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P734 Combining endoscopic and histological activity for predicting response to treatment

M. Di Ruscio*1, A. Variola1, A. Geccherle1, G. Lunardi2, P. Castelli3, G. Zamboni3, R. Riddell4

1IRCCS Sacro Cuore Don Calabria, IBD Unit, Negrar, Italy, 2IRCCS Sacro Cuore Don Calabria, Division of Medical Oncology, Negrar, Italy, 3IRCCS Sacro Cuore Don Calabria, Department of Pathology, Negrar, Italy, 4Mount Sinai Hospital University of Toronto, Department of Pathology and Laboratory Medicine, Toronto, Canada

Background

Biological therapy (both anti-TNF and anti-integrins) currently represents the best treatment for moderate-to-severe ulcerative colitis (UC). Clinical trials and real life studies have reported their ability in achieving clinical, endoscopic and, recently, histological remission. However, about 60% of patients fail to achieve remission or failing to respond or have adverse events, so need ‘switching’or ‘swapping’ strategies or surgery. It would be valuable to be able to predict which patients will respond to these drugs. Data regarding the predictive role of endoscopy and histology are scarce. Aim was to assess the role of endoscopy and histology in predicting response to biological drugs.

Methods

We conducted a single-centre retrospective analysis on adult patients with moderate-to-severe active UC who underwent biological treatment, enrolling only patients with full endoscopic and histological assessment at baseline and at control time (at 48 weeks). Endoscopic and histological disease activity were assessed with the Mayo Endoscopic Subscore (MES) and the Nancy Histological Index (NHI), analysing the worst colonic segment. Clinical response to treatment was defined as a partial Mayo Score (PMS) < 2. Statistical analysis included Fisher exact test and Receiver-operator characteristic (ROC) curves (a p value less than 0.05 was considered significant).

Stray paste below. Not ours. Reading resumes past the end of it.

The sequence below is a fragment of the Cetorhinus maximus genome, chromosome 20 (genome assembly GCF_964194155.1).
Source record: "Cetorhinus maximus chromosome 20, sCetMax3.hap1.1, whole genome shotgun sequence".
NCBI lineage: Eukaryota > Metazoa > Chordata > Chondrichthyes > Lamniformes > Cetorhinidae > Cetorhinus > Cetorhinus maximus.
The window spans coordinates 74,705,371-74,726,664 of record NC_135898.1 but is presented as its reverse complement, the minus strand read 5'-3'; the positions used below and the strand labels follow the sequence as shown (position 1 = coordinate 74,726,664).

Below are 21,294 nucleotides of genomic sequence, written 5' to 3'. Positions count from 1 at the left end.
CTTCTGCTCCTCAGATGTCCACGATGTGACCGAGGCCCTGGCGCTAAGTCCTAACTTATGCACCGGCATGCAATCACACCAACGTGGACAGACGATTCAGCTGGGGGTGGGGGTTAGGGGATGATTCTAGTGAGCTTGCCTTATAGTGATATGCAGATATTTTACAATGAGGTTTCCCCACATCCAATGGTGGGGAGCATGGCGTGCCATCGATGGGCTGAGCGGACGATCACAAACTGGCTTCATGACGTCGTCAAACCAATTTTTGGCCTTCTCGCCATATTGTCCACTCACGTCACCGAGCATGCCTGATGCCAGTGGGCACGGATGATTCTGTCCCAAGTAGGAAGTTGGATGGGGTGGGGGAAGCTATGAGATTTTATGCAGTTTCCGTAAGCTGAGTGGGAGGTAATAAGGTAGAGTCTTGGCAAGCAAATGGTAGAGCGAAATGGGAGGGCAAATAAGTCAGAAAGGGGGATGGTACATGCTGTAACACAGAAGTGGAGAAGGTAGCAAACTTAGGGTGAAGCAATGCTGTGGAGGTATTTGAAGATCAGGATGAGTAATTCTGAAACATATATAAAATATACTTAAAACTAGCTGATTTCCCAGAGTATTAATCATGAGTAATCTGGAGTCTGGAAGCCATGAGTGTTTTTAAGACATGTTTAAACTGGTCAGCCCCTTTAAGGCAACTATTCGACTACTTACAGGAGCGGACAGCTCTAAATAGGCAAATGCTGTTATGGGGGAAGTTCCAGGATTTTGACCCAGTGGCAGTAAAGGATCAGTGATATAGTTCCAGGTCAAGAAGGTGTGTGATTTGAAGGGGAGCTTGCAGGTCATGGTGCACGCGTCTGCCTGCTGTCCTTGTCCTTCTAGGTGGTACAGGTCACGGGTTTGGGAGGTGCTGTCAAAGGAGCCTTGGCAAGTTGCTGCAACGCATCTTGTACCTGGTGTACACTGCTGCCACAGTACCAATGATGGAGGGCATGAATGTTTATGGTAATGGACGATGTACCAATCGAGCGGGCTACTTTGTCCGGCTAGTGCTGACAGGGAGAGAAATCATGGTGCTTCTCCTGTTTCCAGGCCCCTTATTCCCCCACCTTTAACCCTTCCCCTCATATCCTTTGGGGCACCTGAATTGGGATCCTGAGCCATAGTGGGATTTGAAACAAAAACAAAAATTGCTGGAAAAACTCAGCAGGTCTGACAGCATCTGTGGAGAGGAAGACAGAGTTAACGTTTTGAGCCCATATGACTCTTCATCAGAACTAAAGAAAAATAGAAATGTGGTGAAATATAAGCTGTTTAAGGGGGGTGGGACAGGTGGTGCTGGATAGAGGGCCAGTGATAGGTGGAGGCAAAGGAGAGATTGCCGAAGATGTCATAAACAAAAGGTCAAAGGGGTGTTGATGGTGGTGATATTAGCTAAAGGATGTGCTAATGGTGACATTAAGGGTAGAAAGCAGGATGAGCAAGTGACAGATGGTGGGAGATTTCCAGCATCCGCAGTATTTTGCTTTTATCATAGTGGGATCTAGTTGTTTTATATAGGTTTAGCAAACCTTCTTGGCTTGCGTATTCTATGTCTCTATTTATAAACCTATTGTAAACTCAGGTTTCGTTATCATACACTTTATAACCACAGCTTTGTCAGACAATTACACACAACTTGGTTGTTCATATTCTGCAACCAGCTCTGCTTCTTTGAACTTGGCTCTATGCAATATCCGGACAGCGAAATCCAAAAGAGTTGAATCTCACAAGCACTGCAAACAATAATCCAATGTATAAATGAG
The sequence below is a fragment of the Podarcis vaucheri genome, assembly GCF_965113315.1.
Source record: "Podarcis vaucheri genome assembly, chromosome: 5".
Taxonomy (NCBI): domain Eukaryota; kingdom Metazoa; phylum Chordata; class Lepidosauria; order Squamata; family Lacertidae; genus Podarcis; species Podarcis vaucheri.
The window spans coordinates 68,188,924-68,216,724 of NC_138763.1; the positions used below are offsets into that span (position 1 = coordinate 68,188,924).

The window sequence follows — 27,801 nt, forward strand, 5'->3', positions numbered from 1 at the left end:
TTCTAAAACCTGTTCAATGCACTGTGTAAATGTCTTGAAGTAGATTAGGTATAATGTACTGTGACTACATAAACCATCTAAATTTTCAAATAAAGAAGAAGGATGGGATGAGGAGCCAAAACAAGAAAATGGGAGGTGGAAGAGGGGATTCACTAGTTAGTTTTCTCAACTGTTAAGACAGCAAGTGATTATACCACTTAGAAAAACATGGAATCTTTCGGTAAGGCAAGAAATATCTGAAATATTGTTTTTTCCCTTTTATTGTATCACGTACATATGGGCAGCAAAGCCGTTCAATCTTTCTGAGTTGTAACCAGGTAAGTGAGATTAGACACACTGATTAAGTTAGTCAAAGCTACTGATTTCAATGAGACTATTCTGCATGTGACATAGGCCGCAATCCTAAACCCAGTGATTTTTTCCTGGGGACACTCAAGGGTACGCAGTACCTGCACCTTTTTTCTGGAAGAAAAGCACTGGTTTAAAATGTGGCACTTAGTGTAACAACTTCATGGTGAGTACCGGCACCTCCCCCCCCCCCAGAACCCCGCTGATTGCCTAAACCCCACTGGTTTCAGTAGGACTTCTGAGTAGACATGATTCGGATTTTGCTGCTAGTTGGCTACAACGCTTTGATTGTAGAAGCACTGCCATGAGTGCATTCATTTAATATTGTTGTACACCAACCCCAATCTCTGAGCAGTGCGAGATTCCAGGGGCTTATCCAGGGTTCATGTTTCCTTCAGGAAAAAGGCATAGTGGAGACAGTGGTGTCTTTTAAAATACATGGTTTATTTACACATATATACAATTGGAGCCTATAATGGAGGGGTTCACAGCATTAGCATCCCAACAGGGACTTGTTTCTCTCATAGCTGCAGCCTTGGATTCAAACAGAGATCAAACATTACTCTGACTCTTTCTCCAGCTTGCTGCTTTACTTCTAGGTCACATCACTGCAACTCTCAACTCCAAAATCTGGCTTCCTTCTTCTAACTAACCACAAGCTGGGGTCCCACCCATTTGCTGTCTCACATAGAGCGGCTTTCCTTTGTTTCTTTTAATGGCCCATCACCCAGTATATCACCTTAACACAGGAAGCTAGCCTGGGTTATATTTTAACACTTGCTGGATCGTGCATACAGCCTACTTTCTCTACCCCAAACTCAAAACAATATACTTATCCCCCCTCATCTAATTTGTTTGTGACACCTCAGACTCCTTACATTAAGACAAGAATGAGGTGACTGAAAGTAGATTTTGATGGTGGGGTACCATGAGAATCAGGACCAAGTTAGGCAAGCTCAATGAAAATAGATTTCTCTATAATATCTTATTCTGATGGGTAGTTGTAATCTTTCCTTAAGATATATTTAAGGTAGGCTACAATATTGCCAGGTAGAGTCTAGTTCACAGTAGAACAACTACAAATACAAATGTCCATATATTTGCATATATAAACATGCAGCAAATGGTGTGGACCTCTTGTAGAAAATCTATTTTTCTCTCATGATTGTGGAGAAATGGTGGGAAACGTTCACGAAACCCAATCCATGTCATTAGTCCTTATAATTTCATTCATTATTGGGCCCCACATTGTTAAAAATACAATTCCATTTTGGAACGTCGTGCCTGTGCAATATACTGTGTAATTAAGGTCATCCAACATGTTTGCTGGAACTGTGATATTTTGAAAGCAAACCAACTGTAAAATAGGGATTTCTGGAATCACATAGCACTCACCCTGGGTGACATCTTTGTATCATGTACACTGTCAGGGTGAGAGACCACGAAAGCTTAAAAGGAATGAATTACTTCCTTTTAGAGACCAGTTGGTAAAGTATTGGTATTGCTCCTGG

Results

Thirty adult patients referring to a single IBD Unit (Negrar Hospital) were enrolled. At baseline 63.3% (19/30) of patients were MES =3 while 36.7% (11/30) were MES=2. NHI was 4 in 60% (18/30) of patients, 3 in 33.3% (10/30) of patients and 2 in 6.7% (2/30) of patients. 46.7% (14/30) of patients were treated with Infliximab, 13.3% (4/30) with Adalimumab, 33.3% (10/30) with Golimumab and 6.7% (2/30) with Vedolizumab. At control time 30% (9/30) of patients achieved clinical remission, 26.3% (5/19) with MES=3 (of these, 4 with NHI=4 and 1 with NHI < 4) and 36.4% (4/11) with MES=2 (all with NHI < 4) at baseline. Sensitivity, specificity, positive predictive value (PPV) and negative predictive value (NPV) of MES alone were 44.4%, 66.7%, 36.4% and 73.7%, respectively. The area under the ROC curve (AUROC) was 0.56. When MES=2 was analysed with NHI, sensitivity, specificity, PPV and NPV were 71.4%, 100%, 66.7% and 100%, respectively. The AUROC was 0.86. When MES=3 was analysed with NHI, sensitivity, specificity, PPV and NPV were 20%, 64.3%, 16.7% and 69.2%, respectively. The AUROC was 0.42.

Conclusion

The combination of histology, evaluated using the NHI, and endoscopy, evaluated with MES, above all for moderate disease (MES), could identify patients who may not respond to biological treatment.